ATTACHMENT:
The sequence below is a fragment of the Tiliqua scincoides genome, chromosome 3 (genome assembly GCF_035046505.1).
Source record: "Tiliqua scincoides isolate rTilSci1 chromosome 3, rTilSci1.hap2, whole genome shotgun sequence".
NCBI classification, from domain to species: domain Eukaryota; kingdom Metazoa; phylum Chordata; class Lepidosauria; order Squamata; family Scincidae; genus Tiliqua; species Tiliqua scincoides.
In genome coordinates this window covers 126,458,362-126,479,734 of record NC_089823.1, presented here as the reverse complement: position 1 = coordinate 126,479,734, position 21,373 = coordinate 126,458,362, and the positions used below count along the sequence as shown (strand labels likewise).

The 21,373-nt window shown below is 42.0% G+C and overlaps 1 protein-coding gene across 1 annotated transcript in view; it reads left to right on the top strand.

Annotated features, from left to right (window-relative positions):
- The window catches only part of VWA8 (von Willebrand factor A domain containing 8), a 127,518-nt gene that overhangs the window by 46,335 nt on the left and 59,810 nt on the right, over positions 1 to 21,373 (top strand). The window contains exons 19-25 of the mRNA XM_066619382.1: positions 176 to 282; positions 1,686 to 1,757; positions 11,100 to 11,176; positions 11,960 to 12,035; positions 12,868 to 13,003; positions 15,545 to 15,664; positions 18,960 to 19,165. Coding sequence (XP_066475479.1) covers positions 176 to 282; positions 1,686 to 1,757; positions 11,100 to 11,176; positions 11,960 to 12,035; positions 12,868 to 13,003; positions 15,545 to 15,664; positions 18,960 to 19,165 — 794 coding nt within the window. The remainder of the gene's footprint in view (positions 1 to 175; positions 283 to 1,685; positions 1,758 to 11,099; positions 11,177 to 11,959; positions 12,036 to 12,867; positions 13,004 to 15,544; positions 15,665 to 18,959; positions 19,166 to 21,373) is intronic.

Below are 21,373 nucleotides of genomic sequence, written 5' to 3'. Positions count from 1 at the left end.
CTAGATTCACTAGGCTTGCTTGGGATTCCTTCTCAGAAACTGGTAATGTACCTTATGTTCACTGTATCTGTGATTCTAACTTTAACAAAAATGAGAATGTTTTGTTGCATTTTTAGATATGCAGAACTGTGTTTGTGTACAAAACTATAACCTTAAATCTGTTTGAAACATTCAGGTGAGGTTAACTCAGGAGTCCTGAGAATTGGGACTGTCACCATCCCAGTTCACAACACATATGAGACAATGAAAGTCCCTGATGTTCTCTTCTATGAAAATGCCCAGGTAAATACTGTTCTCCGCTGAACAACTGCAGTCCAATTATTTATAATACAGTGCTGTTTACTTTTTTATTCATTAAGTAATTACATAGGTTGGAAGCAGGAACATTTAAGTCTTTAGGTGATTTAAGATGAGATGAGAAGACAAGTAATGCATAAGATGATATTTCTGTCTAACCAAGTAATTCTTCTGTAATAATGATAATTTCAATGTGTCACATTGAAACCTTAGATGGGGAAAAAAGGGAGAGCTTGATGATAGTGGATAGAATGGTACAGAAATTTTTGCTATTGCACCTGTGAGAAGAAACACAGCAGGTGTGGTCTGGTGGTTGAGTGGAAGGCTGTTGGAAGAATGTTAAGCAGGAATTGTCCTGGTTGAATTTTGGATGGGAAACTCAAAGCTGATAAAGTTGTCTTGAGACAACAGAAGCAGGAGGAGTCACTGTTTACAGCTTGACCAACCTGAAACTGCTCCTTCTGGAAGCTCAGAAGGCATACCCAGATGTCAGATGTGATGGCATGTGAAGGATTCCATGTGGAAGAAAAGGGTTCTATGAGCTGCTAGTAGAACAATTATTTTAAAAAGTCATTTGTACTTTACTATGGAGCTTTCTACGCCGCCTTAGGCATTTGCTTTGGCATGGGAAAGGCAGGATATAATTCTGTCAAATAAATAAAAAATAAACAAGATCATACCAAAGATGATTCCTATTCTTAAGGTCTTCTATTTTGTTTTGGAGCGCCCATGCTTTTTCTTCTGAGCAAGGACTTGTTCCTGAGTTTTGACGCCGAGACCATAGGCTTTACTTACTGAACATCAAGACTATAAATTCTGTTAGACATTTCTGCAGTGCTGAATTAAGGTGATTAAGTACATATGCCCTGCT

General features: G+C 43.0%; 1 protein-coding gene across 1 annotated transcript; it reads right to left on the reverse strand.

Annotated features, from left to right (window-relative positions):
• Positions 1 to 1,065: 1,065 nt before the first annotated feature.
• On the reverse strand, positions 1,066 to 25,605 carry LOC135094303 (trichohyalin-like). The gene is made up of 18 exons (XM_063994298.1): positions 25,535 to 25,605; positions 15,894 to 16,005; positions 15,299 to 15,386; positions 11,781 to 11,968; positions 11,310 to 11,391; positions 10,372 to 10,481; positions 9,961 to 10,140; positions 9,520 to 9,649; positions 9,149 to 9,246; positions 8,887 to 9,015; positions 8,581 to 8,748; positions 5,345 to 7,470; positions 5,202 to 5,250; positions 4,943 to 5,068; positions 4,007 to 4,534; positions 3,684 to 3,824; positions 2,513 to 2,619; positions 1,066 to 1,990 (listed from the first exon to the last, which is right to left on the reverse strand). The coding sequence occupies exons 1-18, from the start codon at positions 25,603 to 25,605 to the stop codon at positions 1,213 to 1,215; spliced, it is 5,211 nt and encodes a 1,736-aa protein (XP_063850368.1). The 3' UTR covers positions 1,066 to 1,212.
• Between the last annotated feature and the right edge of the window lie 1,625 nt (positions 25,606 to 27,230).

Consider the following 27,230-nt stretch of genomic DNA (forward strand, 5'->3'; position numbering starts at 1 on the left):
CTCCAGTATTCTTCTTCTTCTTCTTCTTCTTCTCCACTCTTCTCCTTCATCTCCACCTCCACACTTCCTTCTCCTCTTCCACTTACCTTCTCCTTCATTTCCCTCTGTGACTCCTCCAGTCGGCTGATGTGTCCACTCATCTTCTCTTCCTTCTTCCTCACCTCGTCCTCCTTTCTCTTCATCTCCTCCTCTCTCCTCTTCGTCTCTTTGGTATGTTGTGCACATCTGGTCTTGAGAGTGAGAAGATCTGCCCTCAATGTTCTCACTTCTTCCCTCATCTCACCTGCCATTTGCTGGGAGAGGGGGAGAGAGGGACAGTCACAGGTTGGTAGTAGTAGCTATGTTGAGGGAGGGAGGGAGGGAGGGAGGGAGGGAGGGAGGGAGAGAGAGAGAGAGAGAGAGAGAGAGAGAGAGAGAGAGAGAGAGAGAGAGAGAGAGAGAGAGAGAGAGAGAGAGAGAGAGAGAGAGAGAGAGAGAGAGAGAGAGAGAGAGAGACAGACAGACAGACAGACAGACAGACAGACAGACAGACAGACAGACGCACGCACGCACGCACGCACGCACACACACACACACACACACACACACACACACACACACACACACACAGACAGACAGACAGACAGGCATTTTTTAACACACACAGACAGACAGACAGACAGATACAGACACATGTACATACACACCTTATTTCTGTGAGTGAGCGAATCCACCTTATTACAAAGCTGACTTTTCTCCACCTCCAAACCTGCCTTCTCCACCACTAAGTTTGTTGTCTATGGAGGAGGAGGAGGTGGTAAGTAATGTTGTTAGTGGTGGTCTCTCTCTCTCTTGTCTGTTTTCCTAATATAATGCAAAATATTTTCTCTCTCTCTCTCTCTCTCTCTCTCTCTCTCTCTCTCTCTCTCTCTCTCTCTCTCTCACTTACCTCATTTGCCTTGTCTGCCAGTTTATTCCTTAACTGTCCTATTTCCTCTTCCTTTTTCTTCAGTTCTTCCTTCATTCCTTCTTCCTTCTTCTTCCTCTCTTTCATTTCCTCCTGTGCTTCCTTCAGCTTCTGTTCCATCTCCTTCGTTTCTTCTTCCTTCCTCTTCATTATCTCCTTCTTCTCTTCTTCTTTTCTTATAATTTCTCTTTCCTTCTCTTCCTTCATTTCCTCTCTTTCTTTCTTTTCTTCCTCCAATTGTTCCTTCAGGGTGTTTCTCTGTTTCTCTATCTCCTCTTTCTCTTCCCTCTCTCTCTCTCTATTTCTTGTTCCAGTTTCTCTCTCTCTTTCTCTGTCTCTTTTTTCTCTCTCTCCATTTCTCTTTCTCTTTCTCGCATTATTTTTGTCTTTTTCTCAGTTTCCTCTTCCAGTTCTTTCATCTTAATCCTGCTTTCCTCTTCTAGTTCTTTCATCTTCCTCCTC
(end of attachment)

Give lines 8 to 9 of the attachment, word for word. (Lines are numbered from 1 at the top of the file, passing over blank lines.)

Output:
Below are 21,373 nucleotides of genomic sequence, written 5' to 3'. Positions count from 1 at the left end.
CTAGATTCACTAGGCTTGCTTGGGATTCCTTCTCAGAAACTGGTAATGTACCTTATGTTCACTGTATCTGTGATTCTAACTTTAACAAAAATGAGAATGTTTTGTTGCATTTTTAGATATGCAGAACTGTGTTTGTGTACAAAACTATAACCTTAAATCTGTTTGAAACATTCAGGTGAGGTTAACTCAGGAGTCCTGAGAATTGGGACTGTCACCATCCCAGTTCACAACACATATGAGACAATGAAAGTCCCTGATGTTCTCTTCTATGAAAATGCCCAGGTAAATACTGTTCTCCGCTGAACAACTGCAGTCCAATTATTTATAATACAGTGCTGTTTACTTTTTTATTCATTAAGTAATTACATAGGTTGGAAGCAGGAACATTTAAGTCTTTAGGTGATTTAAGATGAGATGAGAAGACAAGTAATGCATAAGATGATATTTCTGTCTAACCAAGTAATTCTTCTGTAATAATGATAATTTCAATGTGTCACATTGAAACCTTAGATGGGGAAAAAAGGGAGAGCTTGATGATAGTGGATAGAATGGTACAGAAATTTTTGCTATTGCACCTGTGAGAAGAAACACAGCAGGTGTGGTCTGGTGGTTGAGTGGAAGGCTGTTGGAAGAATGTTAAGCAGGAATTGTCCTGGTTGAATTTTGGATGGGAAACTCAAAGCTGATAAAGTTGTCTTGAGACAACAGAAGCAGGAGGAGTCACTGTTTACAGCTTGACCAACCTGAAACTGCTCCTTCTGGAAGCTCAGAAGGCATACCCAGATGTCAGATGTGATGGCATGTGAAGGATTCCATGTGGAAGAAAAGGGTTCTATGAGCTGCTAGTAGAACAATTATTTTAAAAAGTCATTTGTACTTTACTATGGAGCTTTCTACGCCGCCTTAGGCATTTGCTTTGGCATGGGAAAGGCAGGATATAATTCTGTCAAATAAATAAAAAATAAACAAGATCATACCAAAGATGATTCCTATTCTTAAGGTCTTCTATTTTGTTTTGGAGCGCCCATGCTTTTTCTTCTGAGCAAGGACTTGTTCCTGAGTTTTGACGCCGAGACCATAGGCTTTACTTACTGAACATCAAGACTATAAATTCTGTTAGACATTTCTGCAGTGCTGAATTAAGGTGATTAAGTACATATGCCCTGCT